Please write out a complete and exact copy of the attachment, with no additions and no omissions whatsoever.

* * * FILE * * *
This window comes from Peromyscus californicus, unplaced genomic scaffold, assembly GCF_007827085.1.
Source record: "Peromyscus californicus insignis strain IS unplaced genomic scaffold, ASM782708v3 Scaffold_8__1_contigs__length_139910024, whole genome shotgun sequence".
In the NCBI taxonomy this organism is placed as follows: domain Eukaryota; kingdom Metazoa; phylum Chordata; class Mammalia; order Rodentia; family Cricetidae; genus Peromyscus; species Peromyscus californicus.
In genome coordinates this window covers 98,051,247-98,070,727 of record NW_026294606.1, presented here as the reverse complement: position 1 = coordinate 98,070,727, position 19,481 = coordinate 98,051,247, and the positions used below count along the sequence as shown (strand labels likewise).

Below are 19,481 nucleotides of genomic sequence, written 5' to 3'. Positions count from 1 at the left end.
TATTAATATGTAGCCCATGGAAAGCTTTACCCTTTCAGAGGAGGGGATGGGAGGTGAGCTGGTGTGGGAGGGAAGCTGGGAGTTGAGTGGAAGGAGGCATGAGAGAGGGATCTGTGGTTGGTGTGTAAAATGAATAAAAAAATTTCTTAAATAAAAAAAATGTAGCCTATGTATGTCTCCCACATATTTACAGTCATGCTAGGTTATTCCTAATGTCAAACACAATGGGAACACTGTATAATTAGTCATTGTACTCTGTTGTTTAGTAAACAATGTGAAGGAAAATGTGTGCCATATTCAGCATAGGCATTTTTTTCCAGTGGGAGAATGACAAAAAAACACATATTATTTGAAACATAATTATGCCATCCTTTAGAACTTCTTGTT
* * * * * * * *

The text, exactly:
This window comes from Peromyscus californicus, unplaced genomic scaffold, assembly GCF_007827085.1.
Source record: "Peromyscus californicus insignis strain IS unplaced genomic scaffold, ASM782708v3 Scaffold_8__1_contigs__length_139910024, whole genome shotgun sequence".
In the NCBI taxonomy this organism is placed as follows: domain Eukaryota; kingdom Metazoa; phylum Chordata; class Mammalia; order Rodentia; family Cricetidae; genus Peromyscus; species Peromyscus californicus.
In genome coordinates this window covers 98,051,247-98,070,727 of record NW_026294606.1, presented here as the reverse complement: position 1 = coordinate 98,070,727, position 19,481 = coordinate 98,051,247, and the positions used below count along the sequence as shown (strand labels likewise).

Below are 19,481 nucleotides of genomic sequence, written 5' to 3'. Positions count from 1 at the left end.
TATTAATATGTAGCCCATGGAAAGCTTTACCCTTTCAGAGGAGGGGATGGGAGGTGAGCTGGTGTGGGAGGGAAGCTGGGAGTTGAGTGGAAGGAGGCATGAGAGAGGGATCTGTGGTTGGTGTGTAAAATGAATAAAAAAATTTCTTAAATAAAAAAAATGTAGCCTATGTATGTCTCCCACATATTTACAGTCATGCTAGGTTATTCCTAATGTCAAACACAATGGGAACACTGTATAATTAGTCATTGTACTCTGTTGTTTAGTAAACAATGTGAAGGAAAATGTGTGCCATATTCAGCATAGGCATTTTTTTCCAGTGGGAGAATGACAAAAAAACACATATTATTTGAAACATAATTATGCCATCCTTTAGAACTTCTTGTT